written by: Lashan Clarke•edited by: Diana Cooper•updated: 7/5/2011
What is an endocrinologist? An endocrinologist specializes in the endocrine system. Learn about the endocrine system, what training is required for endocrinology, and more in this article.
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An Introduction To The Endocrine System
One of the major systems within the body is the endocrine system. It is responsible for regulating all of the vast number of hormones that the organs of the body produce. The word endocrine can be broken down into "endo" meaning "occurring within" and the word "crine" meaning, "produced or secreted". Therefore this word is used to refer to a substance that is produced and used within the body. In a similar manner to the circulatory or nervous system, the endocrine system has components that are located through the entire body. Each component of the endocrine system will produce a hormone which is a chemical secreted to cause a change in body function. The hormone can function either locally where it is produced or at a more distant site. They can be produced by one organ to be used either within that organ (e.g. brain) or be transported elsewhere to be used by different organs within the body.
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The Organs of the Endocrine System
The major components within the endocrine system include the pituitary gland, the hypothalamus, adrenal, thyroid, pineal, and parathyroid glands, along with the testes, ovaries, and pancreas. Therefore, the endocrine system is mainly responsible for regulating metabolism, sexual function, and growth.
One important organ of the endocrine system is the pituitary gland. It is an unique organ because it produces hormones that act on other organs causing them to produce hormones. It is involved in producing hormones to regulate salt-water homeostasis, growth, the reproductive cycle, pregnancy and lactation.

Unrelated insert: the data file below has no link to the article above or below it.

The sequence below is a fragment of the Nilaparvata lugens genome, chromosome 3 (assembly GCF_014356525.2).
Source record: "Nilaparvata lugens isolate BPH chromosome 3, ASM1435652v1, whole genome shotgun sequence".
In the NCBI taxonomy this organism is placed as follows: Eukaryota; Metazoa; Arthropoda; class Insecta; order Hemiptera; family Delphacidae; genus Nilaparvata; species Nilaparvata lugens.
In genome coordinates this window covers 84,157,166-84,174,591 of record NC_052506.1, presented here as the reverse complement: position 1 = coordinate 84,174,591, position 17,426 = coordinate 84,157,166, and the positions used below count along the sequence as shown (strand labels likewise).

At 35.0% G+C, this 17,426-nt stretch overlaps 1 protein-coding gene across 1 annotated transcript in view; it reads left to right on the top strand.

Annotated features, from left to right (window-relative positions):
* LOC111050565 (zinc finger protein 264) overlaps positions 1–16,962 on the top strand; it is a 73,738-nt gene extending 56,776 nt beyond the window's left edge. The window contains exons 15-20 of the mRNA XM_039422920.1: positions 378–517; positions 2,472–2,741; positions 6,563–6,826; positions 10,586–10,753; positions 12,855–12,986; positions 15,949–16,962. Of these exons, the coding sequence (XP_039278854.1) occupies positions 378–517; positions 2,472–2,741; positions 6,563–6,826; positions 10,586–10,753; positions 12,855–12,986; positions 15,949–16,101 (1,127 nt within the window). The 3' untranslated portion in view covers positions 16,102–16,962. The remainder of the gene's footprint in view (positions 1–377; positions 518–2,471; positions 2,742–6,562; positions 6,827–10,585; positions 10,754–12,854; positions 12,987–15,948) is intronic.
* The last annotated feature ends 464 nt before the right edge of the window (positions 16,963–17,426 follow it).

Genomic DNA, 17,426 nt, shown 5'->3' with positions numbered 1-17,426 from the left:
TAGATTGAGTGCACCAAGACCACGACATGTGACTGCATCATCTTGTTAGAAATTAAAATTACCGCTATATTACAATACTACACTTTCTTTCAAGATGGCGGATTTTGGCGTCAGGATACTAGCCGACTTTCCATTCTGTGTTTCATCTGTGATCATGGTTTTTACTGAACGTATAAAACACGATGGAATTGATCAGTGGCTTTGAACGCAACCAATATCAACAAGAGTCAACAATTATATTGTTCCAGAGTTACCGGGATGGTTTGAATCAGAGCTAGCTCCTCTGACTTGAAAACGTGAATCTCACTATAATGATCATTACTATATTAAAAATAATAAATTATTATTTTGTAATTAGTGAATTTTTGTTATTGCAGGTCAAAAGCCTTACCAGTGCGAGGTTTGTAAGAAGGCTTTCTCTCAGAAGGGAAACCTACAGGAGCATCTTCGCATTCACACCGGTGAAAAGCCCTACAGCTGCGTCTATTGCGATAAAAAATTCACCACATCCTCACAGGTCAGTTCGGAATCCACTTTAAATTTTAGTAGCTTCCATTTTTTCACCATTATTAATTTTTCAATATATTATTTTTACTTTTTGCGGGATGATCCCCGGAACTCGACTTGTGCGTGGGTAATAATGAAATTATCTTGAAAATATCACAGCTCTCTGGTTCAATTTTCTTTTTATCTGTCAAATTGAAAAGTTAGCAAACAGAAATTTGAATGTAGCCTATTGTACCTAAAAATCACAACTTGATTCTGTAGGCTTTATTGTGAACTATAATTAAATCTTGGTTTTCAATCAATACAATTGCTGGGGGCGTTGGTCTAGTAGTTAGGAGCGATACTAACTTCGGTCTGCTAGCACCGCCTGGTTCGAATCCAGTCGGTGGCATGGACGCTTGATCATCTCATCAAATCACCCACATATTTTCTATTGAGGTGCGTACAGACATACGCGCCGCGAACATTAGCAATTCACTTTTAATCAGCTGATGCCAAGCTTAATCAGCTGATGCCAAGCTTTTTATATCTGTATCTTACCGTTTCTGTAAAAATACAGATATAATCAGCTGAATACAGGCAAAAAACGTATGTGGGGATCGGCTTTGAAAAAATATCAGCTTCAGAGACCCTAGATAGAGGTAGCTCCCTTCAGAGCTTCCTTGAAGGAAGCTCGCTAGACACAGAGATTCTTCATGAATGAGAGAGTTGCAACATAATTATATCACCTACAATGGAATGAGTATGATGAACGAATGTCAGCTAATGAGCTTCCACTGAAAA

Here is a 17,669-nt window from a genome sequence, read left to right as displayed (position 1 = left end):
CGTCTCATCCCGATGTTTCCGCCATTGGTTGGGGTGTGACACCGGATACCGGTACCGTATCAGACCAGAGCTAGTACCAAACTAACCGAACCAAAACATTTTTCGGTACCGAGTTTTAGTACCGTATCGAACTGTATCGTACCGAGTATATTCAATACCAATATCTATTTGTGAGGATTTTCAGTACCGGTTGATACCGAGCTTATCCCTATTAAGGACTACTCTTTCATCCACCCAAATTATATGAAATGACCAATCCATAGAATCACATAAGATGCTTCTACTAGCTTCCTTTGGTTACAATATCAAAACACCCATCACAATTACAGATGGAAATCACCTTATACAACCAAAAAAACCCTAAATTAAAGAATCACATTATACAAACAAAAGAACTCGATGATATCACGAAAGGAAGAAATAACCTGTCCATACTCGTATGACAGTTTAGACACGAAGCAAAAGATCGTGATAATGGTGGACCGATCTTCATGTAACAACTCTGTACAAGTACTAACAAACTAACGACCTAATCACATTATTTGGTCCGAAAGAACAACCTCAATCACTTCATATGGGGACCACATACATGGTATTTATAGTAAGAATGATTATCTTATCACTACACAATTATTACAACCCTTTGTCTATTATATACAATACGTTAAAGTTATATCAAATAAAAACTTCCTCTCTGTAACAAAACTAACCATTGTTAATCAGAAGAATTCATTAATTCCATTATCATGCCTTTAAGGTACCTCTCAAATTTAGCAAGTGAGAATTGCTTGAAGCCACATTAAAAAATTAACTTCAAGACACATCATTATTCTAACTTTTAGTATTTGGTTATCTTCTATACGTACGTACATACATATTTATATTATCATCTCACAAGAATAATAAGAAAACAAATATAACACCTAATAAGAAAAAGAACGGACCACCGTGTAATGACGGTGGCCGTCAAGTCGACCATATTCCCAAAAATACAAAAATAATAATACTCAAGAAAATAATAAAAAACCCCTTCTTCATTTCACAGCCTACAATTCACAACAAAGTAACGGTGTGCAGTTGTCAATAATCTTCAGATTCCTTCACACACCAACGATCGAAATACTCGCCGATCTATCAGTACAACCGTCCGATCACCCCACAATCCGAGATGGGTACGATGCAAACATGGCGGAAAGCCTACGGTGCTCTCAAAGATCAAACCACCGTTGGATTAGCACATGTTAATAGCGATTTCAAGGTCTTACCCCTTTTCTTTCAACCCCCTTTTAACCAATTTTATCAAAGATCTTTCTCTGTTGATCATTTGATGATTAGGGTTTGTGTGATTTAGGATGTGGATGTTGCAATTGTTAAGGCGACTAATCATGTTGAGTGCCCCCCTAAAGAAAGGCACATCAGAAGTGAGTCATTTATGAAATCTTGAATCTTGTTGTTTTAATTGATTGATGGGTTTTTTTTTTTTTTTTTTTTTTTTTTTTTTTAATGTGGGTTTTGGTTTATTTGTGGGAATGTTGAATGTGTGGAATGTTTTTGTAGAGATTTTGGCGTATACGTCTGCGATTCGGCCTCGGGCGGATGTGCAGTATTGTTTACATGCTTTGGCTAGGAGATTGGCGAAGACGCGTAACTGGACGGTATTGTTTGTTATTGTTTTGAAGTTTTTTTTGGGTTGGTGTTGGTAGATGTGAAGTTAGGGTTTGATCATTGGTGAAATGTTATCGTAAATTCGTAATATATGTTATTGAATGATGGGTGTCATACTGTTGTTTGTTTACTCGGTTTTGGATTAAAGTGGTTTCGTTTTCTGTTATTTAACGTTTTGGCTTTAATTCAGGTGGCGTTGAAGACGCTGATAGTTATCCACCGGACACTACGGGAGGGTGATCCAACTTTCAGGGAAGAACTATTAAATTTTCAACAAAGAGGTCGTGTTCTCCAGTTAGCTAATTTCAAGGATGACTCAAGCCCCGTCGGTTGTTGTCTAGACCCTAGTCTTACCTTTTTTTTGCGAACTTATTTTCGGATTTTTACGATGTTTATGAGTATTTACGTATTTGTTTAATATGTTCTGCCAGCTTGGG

Another important component of the endocrine system is the hypothalamus which is located within the central area of the brain. It produces various hormones including the hormone somatostatin. This hormone is responsible for a variety of functions such as regulating body temperature and producing a feeling of fullness or satiety.
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With all the functions of the endocrine system, it is no surprise that there is a specific specialty in medicine to handle disorders and diseases of the endocrine glands. So what is an endocrinologist? An endocrinologist is someone who treats all of the various conditions pertaining to the endocrine system. Therefore, the endocrinologist will need to treat conditions such as diabetes, dwarfism, hypertension, Grave’s disease, menopause, and infertility.
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The Training Necessary For Endocrinology
As a trained doctor, the endocrinologist will spend at least four years in medical school and another three to four years specializing in internal medicine. Afterwards they will need to do a subspecialty exam in endocrinology administered in the United States by the American Board of Internal Medicine. There is also the opportunity to become a fellow of the American Association of Clinical Endocrinologists after the exam and training is successfully completed.
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How An Endocrinologist Develops A Diagnosis
An endocrinologist will need to look at various factors to determine the diagnosis of the endocrine disorder. They can start by reviewing the person’s family history in regard to some endocrine conditions that can be inherited. For example, an endocrine disorder of the pancreas such as Type 1 diabetes can be inherited.
The doctor will also ask questions to determine a person’s past medical history, which is a great way of distinguishing old symptoms from new ones. After the medical history, the physician will conduct a physical examination to review any symptoms the person might have. For example, a tumor of the adrenal gland might produce an increased heart rate or a decrease in thyroid-stimulating hormone can produce depression and fatigue.
Of course the endocrinologist will order laboratory tests such as blood and urine testing to determine the hormone levels. In the case of tumors of the endocrine glands, it might be necessary for the physician to order an x-ray or scan to rule out a cancerous tumor.
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Print Source: Cotran R, Kumar V, and Robbins, SL. 1999. Robbins Pathologic Basis of Disease, 6th Ed. W.B. Saunders Company, Philadelphia